My favorite books as a child were the Nancy Drew series by Carolyn Keene and The Hardy Boys series by Franklin W Dixon. I still get the chills reading some of the classics like, The Three Little Pigs, Beauty and the Beast and Jack and The Beanstalk.
Your debut picture book The Field releases tomorrow (March 6th). What was the inspiration for this story?
The inspiration for The Field came from my life experience as a child. The idea however, came from playing outside in the rain with my kids. Certain events bring back memories and for me it was playing outside in the rain. Those moments were the happy times and play was my escape from my reality —the poverty and the hardships I lived with every day. It’s tough to talk about the struggles, because people start feeling sorry for you. My childhood memories were quite fun to be honest.
Play is an awesome escape from everyone's reality; we all could benefit from a little more playing. What was the most rewarding part of the publication process for The Field?
Two things stood out the most: (1) I would say seeing how Jackie turned my writing into illustrations; and (2) Seeing the Creole words on the page. It is very important because Creole is more spoken than written.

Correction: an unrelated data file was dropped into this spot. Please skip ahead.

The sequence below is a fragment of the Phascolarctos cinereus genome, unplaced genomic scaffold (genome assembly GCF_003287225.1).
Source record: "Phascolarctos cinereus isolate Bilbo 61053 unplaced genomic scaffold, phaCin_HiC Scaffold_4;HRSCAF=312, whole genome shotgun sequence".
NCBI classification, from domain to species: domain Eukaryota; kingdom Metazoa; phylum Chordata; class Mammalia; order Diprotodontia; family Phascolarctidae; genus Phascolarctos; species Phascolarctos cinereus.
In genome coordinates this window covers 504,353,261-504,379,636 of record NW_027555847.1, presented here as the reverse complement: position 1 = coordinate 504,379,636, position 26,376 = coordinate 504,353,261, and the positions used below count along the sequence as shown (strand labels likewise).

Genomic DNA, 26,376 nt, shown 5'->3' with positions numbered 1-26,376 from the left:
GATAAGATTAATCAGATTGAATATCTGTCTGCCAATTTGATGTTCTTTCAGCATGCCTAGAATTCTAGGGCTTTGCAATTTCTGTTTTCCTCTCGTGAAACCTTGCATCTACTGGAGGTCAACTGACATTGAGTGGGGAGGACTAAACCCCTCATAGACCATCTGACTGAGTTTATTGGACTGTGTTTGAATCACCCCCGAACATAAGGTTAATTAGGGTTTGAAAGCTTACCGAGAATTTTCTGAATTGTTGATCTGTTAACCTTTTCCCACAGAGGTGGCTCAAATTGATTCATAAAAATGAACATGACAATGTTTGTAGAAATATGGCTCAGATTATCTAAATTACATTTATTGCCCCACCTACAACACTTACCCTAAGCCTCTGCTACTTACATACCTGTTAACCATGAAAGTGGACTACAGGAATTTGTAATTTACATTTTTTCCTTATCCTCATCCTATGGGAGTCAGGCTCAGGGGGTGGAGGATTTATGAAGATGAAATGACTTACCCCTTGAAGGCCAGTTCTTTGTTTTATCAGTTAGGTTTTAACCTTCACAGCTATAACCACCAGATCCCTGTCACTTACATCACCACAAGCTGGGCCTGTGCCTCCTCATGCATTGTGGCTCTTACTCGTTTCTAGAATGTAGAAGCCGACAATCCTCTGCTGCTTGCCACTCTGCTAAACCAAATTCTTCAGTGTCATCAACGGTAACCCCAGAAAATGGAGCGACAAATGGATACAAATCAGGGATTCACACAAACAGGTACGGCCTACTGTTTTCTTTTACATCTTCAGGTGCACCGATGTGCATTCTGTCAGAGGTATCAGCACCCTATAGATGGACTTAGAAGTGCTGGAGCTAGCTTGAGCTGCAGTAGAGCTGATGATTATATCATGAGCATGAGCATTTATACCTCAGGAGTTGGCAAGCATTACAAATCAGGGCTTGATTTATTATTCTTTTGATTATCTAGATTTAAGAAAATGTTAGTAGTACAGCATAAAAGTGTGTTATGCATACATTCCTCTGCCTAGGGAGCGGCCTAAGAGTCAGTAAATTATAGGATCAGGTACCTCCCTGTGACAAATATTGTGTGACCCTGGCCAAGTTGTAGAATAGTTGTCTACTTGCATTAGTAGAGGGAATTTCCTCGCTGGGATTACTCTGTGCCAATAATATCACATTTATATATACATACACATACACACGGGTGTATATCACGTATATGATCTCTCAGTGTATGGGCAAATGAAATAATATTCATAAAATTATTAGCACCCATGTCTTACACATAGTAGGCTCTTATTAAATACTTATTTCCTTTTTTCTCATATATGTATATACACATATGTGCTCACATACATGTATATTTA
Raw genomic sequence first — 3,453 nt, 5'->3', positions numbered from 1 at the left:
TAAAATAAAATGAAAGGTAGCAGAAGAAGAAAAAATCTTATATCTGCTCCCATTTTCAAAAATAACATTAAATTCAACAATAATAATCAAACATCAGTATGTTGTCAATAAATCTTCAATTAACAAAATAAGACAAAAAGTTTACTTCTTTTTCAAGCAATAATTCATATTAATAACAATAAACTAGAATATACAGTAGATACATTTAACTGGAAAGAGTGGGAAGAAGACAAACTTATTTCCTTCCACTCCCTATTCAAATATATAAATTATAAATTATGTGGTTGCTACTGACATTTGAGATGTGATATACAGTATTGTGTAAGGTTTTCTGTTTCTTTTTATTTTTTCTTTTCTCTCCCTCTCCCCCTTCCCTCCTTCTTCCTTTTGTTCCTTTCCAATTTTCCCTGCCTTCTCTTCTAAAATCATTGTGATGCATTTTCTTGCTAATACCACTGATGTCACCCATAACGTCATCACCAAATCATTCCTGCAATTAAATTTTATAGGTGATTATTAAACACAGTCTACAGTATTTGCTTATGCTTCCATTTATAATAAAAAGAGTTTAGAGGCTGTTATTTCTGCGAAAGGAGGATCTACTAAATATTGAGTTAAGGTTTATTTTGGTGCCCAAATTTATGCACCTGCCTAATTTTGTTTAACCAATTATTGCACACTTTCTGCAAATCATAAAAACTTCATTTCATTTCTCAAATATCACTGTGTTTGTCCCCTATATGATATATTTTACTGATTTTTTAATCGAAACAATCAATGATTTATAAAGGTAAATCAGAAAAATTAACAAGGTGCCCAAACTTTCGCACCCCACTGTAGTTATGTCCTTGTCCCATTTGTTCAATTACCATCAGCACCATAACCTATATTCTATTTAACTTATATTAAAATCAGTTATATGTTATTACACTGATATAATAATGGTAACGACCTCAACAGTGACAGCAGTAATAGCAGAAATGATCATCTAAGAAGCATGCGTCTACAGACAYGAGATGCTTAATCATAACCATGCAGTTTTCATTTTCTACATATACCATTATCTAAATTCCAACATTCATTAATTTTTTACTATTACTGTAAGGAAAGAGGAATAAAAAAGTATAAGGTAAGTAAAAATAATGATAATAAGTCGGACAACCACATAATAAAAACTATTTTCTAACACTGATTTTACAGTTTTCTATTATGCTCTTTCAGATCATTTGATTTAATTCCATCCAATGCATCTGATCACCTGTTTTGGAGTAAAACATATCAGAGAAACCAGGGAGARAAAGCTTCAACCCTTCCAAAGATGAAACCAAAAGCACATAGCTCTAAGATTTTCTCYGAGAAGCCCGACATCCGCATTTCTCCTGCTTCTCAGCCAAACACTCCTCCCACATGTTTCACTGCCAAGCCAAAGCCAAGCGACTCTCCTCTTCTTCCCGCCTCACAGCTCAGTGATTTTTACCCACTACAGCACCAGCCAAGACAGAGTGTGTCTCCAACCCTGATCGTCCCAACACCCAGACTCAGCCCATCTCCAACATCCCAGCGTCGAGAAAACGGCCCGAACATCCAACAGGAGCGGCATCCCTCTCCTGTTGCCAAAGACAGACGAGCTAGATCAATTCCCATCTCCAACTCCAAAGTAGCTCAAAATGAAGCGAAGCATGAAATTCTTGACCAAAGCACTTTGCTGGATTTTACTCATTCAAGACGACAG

If you could share one thing with your younger self and/or kids today what would that be?
Dream big and never stop. The struggles, whether it’s poverty or systemic, use it as motivation to propel yourself to the next level.
I love that! How long did it take you to create such a wonderfully succinct, lyrical story? How many drafts/revisions did it take (if you feel like sharing)?
It took me about five revisions. Each time I went through the text, I felt something was missing. The first draft had just a few Creole words and since I was trying to be authentic to my experience I felt I had to include more Creole words. The Creole words in the text are not just words, they are alive and they have emotions. Overall, the entire process from writing to editing to publication is over two years.
The Creole words are definitely a large part of the book's charm for me. I also adore Jacqueline Alcantara’s illustrations. When did you first see the illustrations? How close where they to the pictures you envisioned as you wrote and revised?